Travel Postcard: 48 hours in Buenos Aires
By Alexandra Ulmer
BUENOS AIRES - Not quite Latin America, not quite Europe, Buenos Aires is a delightful blend of old and new. Heavy on nostalgia yet youthful and dynamic, there is rarely a dull moment in the city known as the Paris of the South.
Argentina's grass-fed beef is as good as it's supposed to be, especially when washed down with the country's famed Malbec wine. And while dancing the tango might not be for everyone, it's worth getting a feel for the sounds and steps that give Buenos Aires its soul.
The city also boasts fashionable nightclubs, a revamped dock area flush with luxurious skyscrapers, fusion cuisine and an extensive network of cycle paths for a bit of two-wheeled sightseeing.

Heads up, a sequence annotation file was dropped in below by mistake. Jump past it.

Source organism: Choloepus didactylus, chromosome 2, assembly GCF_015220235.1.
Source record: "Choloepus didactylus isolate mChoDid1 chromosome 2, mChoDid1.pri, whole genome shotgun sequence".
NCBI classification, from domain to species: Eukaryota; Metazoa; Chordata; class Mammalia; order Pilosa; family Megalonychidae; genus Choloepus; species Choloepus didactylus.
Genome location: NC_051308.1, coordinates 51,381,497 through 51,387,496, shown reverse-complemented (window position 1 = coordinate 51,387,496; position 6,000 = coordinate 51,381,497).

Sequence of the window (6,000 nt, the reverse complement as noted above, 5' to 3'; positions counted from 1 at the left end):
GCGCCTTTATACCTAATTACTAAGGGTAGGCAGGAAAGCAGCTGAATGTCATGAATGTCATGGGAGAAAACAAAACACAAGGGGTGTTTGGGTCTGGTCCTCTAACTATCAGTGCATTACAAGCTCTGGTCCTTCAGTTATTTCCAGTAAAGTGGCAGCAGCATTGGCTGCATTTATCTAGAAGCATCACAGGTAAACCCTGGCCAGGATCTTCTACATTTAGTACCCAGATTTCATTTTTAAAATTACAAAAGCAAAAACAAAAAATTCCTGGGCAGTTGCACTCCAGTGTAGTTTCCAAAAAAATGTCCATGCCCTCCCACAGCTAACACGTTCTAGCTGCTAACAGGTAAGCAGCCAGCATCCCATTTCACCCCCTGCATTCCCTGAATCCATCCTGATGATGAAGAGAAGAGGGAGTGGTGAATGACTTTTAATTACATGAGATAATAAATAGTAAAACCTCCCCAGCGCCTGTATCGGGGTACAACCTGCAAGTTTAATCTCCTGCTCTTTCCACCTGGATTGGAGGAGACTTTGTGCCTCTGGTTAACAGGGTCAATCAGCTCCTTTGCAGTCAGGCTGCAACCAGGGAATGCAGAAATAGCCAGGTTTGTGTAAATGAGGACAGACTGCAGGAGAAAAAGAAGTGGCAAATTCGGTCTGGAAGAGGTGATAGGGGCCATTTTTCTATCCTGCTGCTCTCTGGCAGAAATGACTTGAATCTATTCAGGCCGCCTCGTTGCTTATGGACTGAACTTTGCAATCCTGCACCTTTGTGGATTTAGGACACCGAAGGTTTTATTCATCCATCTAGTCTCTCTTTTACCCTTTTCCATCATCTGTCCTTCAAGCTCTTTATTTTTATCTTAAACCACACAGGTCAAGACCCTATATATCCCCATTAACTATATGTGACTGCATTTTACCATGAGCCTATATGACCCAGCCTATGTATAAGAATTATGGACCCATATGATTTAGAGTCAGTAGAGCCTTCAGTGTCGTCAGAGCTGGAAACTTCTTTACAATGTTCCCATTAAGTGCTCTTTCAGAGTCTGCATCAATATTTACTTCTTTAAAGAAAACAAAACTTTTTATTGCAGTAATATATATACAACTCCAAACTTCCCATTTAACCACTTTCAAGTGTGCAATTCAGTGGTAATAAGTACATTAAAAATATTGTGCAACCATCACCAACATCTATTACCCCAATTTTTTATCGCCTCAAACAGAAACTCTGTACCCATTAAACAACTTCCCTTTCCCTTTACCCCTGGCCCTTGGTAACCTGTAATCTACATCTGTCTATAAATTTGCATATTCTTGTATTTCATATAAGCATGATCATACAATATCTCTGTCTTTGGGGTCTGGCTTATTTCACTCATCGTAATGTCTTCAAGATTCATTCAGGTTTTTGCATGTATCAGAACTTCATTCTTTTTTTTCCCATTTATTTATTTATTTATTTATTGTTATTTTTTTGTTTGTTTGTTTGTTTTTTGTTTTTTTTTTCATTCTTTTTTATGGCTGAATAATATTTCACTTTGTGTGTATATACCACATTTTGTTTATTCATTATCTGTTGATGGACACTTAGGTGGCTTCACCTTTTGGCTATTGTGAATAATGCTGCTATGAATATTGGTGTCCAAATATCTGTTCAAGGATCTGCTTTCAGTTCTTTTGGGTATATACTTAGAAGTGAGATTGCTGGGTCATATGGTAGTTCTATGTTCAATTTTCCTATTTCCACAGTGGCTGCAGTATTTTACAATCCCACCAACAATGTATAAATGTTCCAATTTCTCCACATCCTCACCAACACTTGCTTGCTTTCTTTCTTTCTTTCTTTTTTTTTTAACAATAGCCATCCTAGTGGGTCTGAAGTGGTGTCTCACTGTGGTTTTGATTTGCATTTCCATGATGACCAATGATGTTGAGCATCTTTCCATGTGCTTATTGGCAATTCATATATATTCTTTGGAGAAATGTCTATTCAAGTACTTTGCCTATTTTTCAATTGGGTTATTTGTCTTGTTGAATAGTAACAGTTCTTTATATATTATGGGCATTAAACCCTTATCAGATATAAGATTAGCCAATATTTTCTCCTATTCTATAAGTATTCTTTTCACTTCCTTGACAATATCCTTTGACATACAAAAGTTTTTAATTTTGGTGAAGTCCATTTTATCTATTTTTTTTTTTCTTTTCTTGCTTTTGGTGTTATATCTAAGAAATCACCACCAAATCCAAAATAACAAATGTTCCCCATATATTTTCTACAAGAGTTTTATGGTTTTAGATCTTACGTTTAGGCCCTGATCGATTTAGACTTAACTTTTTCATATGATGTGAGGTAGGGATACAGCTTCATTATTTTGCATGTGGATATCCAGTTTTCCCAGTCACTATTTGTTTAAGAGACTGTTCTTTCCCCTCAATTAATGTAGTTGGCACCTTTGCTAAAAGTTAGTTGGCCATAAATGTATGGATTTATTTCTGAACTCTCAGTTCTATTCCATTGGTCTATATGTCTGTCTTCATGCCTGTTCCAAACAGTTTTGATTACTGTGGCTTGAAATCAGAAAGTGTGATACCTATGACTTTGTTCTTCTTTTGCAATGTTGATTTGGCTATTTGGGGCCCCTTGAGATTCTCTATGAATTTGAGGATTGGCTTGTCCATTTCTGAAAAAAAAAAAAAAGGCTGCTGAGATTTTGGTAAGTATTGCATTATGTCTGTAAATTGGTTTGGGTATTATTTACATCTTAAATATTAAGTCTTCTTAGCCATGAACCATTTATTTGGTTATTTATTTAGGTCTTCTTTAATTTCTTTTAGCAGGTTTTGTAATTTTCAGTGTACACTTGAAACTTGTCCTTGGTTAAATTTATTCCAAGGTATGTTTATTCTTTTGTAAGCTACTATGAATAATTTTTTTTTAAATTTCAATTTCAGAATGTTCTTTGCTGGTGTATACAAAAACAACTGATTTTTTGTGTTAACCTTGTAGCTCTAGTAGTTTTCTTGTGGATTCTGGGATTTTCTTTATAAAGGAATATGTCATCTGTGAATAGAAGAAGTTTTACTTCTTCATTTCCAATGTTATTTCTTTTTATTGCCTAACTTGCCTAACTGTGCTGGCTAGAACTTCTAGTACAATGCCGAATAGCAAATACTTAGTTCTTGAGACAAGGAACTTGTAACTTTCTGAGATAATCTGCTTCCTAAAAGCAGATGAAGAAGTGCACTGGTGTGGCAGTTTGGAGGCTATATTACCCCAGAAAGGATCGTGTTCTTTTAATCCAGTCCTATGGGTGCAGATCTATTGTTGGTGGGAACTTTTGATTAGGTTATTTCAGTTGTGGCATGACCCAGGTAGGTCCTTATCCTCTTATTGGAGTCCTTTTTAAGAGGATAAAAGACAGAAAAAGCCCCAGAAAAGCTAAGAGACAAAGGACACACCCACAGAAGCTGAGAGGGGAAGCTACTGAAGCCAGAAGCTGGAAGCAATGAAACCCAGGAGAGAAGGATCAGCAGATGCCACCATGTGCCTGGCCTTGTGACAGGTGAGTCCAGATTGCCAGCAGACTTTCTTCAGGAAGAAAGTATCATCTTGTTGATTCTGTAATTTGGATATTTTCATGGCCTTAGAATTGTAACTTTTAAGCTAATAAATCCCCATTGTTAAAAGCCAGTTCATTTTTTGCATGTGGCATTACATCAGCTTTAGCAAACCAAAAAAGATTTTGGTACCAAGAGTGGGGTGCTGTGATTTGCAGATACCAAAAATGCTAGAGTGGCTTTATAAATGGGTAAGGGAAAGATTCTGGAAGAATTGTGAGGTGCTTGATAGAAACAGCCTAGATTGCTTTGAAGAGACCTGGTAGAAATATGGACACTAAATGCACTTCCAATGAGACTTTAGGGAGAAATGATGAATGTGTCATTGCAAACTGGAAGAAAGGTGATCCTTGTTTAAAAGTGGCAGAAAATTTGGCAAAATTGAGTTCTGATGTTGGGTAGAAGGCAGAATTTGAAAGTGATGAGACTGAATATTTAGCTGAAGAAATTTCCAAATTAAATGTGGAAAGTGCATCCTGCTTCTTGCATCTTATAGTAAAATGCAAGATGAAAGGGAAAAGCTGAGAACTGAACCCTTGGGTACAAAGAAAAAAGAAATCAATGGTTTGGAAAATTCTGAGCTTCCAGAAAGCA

Political passions and the country's turbulent economic past are never far away in Buenos Aires. Don't be alarmed by frequent street protests or dozens of illegal money changers offering to swap dollars and euros at a favorable, black-market rate in the city's main shopping street, Florida.
Reuters correspondents with local knowledge help visitors get the most out of a short stay in Argentina's capital.
8 p.m. - Stroll from the city's landmark obelisk monument down Corrientes Avenue, Buenos Aires' answer to Broadway. Portenos, as residents are known, get dressed up for a night at the theater while literary types browse the many second-hand bookshops that stay open until the early hours.
9 p.m. Catch a play or a film at one of Corrientes' numerous cinemas or head to the nearby opera house, the Teatro Colon (www.teatrocolon.org.ar). Built in 1908, when Argentina was one of the world's richest nations, it offers a glimpse into the nation's wealthier past. If you don't fancy a show, guided tours are held every day from 9 a.m. to 5 p.m.
10 p.m. - Early dining is not fashionable in Buenos Aires, and Portenos often tuck into dessert well after midnight. Join the pre-theater crowd at Pizzeria Guerrin (Corrientes 1368) for a slice of pizza or two at the counter, literally rubbing shoulders with the locals.